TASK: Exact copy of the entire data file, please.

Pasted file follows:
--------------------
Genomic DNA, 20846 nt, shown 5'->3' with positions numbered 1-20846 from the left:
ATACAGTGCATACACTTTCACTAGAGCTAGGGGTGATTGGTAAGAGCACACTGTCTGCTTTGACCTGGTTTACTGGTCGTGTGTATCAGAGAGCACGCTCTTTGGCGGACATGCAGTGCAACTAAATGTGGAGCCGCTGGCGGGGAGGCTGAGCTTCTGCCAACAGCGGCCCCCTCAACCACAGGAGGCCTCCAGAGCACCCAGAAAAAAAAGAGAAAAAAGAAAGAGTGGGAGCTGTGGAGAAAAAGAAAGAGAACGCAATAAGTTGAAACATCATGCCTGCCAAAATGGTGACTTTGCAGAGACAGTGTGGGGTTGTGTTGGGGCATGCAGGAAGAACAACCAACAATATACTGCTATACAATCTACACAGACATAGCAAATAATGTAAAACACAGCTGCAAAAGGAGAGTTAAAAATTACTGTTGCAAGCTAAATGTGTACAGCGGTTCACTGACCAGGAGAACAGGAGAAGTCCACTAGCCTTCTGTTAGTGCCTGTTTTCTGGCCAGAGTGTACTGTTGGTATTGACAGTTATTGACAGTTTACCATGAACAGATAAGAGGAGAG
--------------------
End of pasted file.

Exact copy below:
Genomic DNA, 20846 nt, shown 5'->3' with positions numbered 1-20846 from the left:
ATACAGTGCATACACTTTCACTAGAGCTAGGGGTGATTGGTAAGAGCACACTGTCTGCTTTGACCTGGTTTACTGGTCGTGTGTATCAGAGAGCACGCTCTTTGGCGGACATGCAGTGCAACTAAATGTGGAGCCGCTGGCGGGGAGGCTGAGCTTCTGCCAACAGCGGCCCCCTCAACCACAGGAGGCCTCCAGAGCACCCAGAAAAAAAAGAGAAAAAAGAAAGAGTGGGAGCTGTGGAGAAAAAGAAAGAGAACGCAATAAGTTGAAACATCATGCCTGCCAAAATGGTGACTTTGCAGAGACAGTGTGGGGTTGTGTTGGGGCATGCAGGAAGAACAACCAACAATATACTGCTATACAATCTACACAGACATAGCAAATAATGTAAAACACAGCTGCAAAAGGAGAGTTAAAAATTACTGTTGCAAGCTAAATGTGTACAGCGGTTCACTGACCAGGAGAACAGGAGAAGTCCACTAGCCTTCTGTTAGTGCCTGTTTTCTGGCCAGAGTGTACTGTTGGTATTGACAGTTATTGACAGTTTACCATGAACAGATAAGAGGAGAG